By John Taylor, NABRC Chair
Having enjoyed a long career in pasture and livestock research, I have heard on countless occasions producers call for scientists to get out of their “ivory towers” to understand the real-world challenges they face on their properties.
It’s a fair complaint and one that my colleagues in the research sector have tried hard to improve on – the more scientists listen and understand the challenges facing producers, the more likely solutions will be practical and adopted.
This challenge has been at the very core of the North Australia Beef Research Council’s existence since it was created 30 years ago.
The purpose of NABRC, and its 11 regional beef research committees (RBRCs) spread across Queensland, the Northern Territory and the top of Western Australia, is to act as a conduit connecting producers, researchers and funding agencies, with a view to ensuring RDE&A investments are targeting the most important challenges facing the industry and delivering practical and high-impact solutions.
One of the surprising outcomes of this process is that not only do researchers obtain a much greater understanding of producer needs, the producers involved also come to realise the challenging environment the research sector operates in – the level of detailed data required to inform new practices, the difficulties collecting this information in remote and extensive environments, the constant challenge of obtaining funding, and dealing with the endless layers of bureaucratic red tape.
Only through this mutual understanding can effective and impactful RDE&A projects be designed.
The NABRC process starts at the grassroots, with the RBRCs bringing together researchers, universities, and state and federal government agencies, to listen to producers about the challenges to production in their local patch. The producer representatives on these committees gather these insights not just based on their own experiences, but by connecting with their peers to gather information about what’s happening on the ground right across their region.
The more people involved in these discussions that shape the future of our industry the better – at NABRC’s most recent council meeting, a new communications and engagement plan was signed off which will open new pathways for producers, researchers and industry representatives to connect with their local RBRC and contribute to the discussion about where RDE&A is most needed. This includes a new website, new social media channels, and more face-to-face activities in rural communities.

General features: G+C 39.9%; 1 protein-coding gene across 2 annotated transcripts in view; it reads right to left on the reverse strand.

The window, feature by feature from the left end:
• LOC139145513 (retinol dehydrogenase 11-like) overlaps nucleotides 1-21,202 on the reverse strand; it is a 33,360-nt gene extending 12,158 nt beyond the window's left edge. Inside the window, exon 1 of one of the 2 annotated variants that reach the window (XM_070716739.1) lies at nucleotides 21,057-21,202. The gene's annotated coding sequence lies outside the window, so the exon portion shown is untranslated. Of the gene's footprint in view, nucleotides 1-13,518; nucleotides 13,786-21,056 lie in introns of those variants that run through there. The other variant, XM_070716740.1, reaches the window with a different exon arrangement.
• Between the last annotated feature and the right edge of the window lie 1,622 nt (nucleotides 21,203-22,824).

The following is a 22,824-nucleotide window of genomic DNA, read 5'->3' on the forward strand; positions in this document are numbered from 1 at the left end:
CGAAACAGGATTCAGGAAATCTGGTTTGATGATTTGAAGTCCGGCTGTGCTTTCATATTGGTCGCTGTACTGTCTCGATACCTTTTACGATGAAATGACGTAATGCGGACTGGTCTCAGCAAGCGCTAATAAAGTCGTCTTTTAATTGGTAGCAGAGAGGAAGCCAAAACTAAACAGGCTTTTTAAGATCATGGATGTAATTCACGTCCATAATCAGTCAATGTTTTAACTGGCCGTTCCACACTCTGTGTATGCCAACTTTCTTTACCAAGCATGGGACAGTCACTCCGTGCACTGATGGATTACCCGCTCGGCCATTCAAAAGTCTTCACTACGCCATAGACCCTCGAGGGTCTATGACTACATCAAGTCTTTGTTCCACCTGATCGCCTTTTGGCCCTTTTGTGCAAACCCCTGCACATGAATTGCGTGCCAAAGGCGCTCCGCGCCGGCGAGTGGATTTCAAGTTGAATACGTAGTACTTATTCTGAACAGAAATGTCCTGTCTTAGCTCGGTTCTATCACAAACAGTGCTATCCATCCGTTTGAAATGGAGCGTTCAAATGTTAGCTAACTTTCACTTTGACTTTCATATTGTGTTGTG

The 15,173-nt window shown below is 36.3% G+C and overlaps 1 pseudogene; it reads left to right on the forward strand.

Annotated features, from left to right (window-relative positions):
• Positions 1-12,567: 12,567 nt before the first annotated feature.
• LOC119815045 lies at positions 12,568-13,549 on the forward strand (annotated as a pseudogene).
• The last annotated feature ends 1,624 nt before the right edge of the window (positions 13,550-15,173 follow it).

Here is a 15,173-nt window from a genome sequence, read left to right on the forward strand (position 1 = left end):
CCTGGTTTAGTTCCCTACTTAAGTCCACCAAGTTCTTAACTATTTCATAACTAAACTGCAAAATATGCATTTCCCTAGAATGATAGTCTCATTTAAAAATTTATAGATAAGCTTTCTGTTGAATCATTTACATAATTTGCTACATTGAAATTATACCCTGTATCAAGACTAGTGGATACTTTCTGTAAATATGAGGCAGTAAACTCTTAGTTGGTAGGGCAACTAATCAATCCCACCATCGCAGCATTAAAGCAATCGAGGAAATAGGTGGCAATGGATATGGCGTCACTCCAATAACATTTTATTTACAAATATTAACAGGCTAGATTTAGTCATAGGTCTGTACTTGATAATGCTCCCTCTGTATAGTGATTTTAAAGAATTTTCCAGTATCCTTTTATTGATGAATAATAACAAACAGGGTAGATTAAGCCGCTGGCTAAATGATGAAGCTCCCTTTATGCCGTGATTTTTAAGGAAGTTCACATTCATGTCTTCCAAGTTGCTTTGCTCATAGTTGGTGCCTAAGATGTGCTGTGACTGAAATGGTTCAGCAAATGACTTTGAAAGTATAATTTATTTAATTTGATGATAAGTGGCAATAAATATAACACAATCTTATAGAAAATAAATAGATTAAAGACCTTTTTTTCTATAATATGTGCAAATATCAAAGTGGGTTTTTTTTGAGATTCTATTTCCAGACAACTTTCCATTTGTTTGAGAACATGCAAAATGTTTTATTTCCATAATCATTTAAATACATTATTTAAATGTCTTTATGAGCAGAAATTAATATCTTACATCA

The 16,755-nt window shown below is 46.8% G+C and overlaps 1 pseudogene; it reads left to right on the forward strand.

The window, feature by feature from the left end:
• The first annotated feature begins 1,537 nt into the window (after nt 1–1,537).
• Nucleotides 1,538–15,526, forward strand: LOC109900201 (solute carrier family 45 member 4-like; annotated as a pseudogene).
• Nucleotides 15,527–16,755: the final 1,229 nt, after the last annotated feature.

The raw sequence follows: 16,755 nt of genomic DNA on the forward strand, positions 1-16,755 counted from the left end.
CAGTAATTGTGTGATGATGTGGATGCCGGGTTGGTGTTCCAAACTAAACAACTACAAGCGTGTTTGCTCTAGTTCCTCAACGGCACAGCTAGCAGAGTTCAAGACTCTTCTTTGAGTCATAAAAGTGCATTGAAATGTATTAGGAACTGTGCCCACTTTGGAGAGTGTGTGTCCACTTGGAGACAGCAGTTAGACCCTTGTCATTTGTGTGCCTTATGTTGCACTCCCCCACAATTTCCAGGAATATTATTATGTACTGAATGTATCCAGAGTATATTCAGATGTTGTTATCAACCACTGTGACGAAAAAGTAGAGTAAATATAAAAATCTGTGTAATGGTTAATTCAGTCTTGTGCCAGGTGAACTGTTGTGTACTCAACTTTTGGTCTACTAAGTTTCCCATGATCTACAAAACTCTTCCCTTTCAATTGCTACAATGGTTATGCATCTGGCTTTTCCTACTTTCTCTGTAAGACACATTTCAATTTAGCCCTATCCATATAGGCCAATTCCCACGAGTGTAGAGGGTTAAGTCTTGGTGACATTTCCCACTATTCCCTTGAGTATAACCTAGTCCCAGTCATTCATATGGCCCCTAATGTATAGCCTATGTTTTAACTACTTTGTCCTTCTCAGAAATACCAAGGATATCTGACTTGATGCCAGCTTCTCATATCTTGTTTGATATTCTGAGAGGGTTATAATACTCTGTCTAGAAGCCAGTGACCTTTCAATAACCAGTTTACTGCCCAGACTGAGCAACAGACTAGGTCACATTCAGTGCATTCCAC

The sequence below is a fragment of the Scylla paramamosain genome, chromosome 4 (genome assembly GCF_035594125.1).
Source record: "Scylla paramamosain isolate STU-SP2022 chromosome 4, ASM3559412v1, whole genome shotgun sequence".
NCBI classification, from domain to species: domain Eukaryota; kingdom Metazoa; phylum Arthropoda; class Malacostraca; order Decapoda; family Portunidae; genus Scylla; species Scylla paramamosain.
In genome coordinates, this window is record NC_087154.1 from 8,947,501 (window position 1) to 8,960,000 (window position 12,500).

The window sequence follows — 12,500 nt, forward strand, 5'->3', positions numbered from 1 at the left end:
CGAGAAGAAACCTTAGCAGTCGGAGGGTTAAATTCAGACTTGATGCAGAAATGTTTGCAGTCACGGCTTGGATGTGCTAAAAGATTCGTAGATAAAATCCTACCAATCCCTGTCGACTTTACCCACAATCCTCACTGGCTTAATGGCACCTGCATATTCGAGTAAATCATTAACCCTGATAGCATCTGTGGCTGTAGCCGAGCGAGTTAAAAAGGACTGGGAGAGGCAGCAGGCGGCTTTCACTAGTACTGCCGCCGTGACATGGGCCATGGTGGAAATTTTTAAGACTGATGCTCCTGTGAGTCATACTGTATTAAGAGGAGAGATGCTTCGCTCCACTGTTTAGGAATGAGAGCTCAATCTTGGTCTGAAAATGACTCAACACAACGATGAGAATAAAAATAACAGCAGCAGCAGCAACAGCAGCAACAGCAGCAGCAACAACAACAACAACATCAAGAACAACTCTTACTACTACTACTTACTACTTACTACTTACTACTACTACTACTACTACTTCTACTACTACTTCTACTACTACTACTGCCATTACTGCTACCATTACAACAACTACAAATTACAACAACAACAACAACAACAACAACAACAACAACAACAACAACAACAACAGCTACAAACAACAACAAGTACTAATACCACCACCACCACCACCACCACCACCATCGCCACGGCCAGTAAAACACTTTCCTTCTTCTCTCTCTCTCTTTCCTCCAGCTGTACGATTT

The issues raised by producers are brought to the NABRC table where representatives from each region come together to discuss the impact of these challenges, and prioritise which need to be addressed as short, medium and long-term priorities. Hot topics that were brought to the table this year included the need for independent carbon trading advisory services and new extension programs to drive improved grazing management practices that enhance the feedbase available to northern herds.
The NABRC process was the model used by Meat & Livestock Australia (MLA) when establishing the Southern Australia Meat Research Council (SALRC) and Western Australia Livestock Research Council (WALRC), and together the three bodies set the priorities for MLA’s research programs. The priorities identified also influence the investments made by state government, university and private sector research bodies.
The model was adopted because it has been proven to work, delivering large-scale and game-changing research programs like Cash Cow, the use of phosphorous supplementation, and the ongoing battle against pasture dieback. Projects like these have impact because they have been subject to a comprehensive and rigorous process, which results in RDE&A plans that are highly focussed to ensure maximum impact on productivity and profitability.
The key to this success is breaking down the barriers between producers and researchers through conversation and collaboration.
I encourage all producers, advisers, researchers, and industry bodies to be part of that process and have their say by reaching out to their local RBRC, attending a BeefUp Forum, or simply posting a comment on NABRC’s Facebook page.